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From the Field: Nora Volkow

Yesterday, the New York Times ran an in-depth profile of Nora Volkow, the neuroscientist in charge of the National Institute on Drug Abuse. In the accompanying video, Volkow talks about the psychology and physiology behind addiction.

According to Volkow, the impulse that drives one person to buy a chocolate bar from a bucket sitting at a checkout counter, even when she doesn't really want a chocolate bar, may be similar to the way an addict returns time and again to a substance, behavior, or activity even when he knows he shouldn't, really doesn't want to, or has vowed to steer clear. Good intentions aside, breaking patterns of addiction can be extremely difficult, and when it comes to substance addiction, the substance affects the dopamine levels in the brain—a high that addicts want to repeat.

Increased dopamine levels, alone, however, don't explain addiction. One time, in and of itself, doesn't create addiction. According to the New York Times article, researchers suggest that genetics play a role, as do changes in the brain that result from patterns of addiction.


Making Connections

If you are interested in human psychology, physiology, or neuroscience, you can use a bag of marshmallows, a bell, and a group of friends to explore similar issues of human behavior in the Enjoy It Now... Or Enjoy It Later? Understanding Delayed Gratification, project. Would you rather have one marshmallow now or two in 15 minutes? You might think you want two. But can you hold out? Don't like marshmallows? Substitute a favorite treat and put it to the test.


Science Buddies Science Activities

Science Buddies and Autodesk for Student STEM Exploration


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Hands-on engineering got a boost of balloon power with the fun 2015 Fluor® Engineering Challenge. Congratulations to everyone who joined the challenge and shared their creation! Take a look at some of the great entries!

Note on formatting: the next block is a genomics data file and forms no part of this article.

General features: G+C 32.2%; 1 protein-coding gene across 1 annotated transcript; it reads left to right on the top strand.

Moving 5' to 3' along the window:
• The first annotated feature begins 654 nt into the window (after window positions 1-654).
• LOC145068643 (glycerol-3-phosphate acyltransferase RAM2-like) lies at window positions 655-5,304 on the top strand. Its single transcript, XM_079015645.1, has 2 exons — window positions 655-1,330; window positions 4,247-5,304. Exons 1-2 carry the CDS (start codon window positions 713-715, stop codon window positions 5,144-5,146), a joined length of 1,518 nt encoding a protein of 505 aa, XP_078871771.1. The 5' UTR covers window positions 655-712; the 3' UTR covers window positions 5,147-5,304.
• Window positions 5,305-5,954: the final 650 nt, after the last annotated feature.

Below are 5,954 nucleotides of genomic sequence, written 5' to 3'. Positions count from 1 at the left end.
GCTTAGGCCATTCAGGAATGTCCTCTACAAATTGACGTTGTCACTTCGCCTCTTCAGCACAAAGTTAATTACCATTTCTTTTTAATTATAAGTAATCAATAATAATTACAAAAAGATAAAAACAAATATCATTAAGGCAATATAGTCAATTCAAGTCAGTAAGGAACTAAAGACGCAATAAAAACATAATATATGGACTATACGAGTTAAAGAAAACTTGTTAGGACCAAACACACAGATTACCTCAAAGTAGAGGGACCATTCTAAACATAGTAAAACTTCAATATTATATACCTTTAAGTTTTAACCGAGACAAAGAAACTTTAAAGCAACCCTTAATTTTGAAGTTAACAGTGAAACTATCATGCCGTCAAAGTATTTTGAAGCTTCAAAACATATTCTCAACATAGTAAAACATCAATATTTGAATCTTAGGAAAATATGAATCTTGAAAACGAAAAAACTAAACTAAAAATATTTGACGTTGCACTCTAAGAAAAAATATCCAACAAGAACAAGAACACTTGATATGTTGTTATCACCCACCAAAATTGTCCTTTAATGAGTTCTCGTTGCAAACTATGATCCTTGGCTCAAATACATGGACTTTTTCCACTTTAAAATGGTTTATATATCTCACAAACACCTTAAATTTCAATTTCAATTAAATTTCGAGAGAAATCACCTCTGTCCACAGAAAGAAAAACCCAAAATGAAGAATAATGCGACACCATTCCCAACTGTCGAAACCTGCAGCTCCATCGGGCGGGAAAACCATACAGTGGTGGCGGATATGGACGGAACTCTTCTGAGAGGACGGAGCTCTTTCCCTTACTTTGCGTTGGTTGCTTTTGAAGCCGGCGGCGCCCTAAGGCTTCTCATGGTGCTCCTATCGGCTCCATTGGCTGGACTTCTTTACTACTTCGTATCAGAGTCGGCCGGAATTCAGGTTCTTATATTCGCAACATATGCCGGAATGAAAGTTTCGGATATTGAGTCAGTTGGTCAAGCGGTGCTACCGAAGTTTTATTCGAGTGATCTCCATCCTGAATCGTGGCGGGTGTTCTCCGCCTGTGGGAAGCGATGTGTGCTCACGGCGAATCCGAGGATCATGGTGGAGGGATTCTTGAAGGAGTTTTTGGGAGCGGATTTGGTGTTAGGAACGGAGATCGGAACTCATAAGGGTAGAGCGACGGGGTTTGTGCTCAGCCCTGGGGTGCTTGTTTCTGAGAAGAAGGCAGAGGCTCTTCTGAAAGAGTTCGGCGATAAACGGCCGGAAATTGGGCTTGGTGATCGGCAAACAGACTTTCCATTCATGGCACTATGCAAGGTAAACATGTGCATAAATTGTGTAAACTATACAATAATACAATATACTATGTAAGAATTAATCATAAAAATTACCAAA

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A recent robotics workshop gave students in New Jersey the opportunity to experiment with 3D design using Autodesk® Tinkercad® and then to use their custom parts in their robots.

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School and family science weekly spotlight: What happens when you heat up or cool down a bunch of molecules? Do rubber bands behave as you might expect?

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This year, give your hardboiled eggs a twist and turn ordinary ovoid hardboiled eggs into fun shapes! The trick to the transformation is understanding the science behind the process of hardboiling.

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School and family science weekly spotlight: mix up your own bubbly drink and experiment to find just the right combination of ingredients.

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As winter turns to spring, farmers are preparing to plant this year's crops. For some, tilling their fields is a thing of the past.



Your Science!
What will you explore for your science project this year? What is your favorite classroom science activity? Email us a short (one to three sentences) summary of your science project or teaching tip. You might end up featured in an upcoming Science Buddies newsletter!



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